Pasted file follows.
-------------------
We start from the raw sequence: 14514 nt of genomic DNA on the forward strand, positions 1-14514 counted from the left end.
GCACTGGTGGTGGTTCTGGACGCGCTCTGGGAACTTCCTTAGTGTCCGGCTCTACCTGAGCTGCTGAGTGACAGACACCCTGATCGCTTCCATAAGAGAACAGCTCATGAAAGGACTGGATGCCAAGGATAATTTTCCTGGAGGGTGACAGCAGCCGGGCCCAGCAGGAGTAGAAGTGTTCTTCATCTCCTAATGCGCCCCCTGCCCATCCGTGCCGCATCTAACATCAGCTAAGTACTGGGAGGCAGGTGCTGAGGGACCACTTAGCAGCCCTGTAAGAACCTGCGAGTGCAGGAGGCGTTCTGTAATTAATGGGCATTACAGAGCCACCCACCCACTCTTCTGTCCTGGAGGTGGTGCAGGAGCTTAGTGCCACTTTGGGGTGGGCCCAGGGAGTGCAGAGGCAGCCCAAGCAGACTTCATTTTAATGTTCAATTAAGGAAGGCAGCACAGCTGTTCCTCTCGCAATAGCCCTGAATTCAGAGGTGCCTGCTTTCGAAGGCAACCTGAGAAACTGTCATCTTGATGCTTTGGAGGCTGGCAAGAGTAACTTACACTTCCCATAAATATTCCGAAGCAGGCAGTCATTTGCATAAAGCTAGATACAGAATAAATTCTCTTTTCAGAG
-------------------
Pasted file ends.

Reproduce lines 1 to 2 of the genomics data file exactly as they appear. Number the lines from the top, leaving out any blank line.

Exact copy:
We start from the raw sequence: 14514 nt of genomic DNA on the forward strand, positions 1-14514 counted from the left end.
GCACTGGTGGTGGTTCTGGACGCGCTCTGGGAACTTCCTTAGTGTCCGGCTCTACCTGAGCTGCTGAGTGACAGACACCCTGATCGCTTCCATAAGAGAACAGCTCATGAAAGGACTGGATGCCAAGGATAATTTTCCTGGAGGGTGACAGCAGCCGGGCCCAGCAGGAGTAGAAGTGTTCTTCATCTCCTAATGCGCCCCCTGCCCATCCGTGCCGCATCTAACATCAGCTAAGTACTGGGAGGCAGGTGCTGAGGGACCACTTAGCAGCCCTGTAAGAACCTGCGAGTGCAGGAGGCGTTCTGTAATTAATGGGCATTACAGAGCCACCCACCCACTCTTCTGTCCTGGAGGTGGTGCAGGAGCTTAGTGCCACTTTGGGGTGGGCCCAGGGAGTGCAGAGGCAGCCCAAGCAGACTTCATTTTAATGTTCAATTAAGGAAGGCAGCACAGCTGTTCCTCTCGCAATAGCCCTGAATTCAGAGGTGCCTGCTTTCGAAGGCAACCTGAGAAACTGTCATCTTGATGCTTTGGAGGCTGGCAAGAGTAACTTACACTTCCCATAAATATTCCGAAGCAGGCAGTCATTTGCATAAAGCTAGATACAGAATAAATTCTCTTTTCAGAG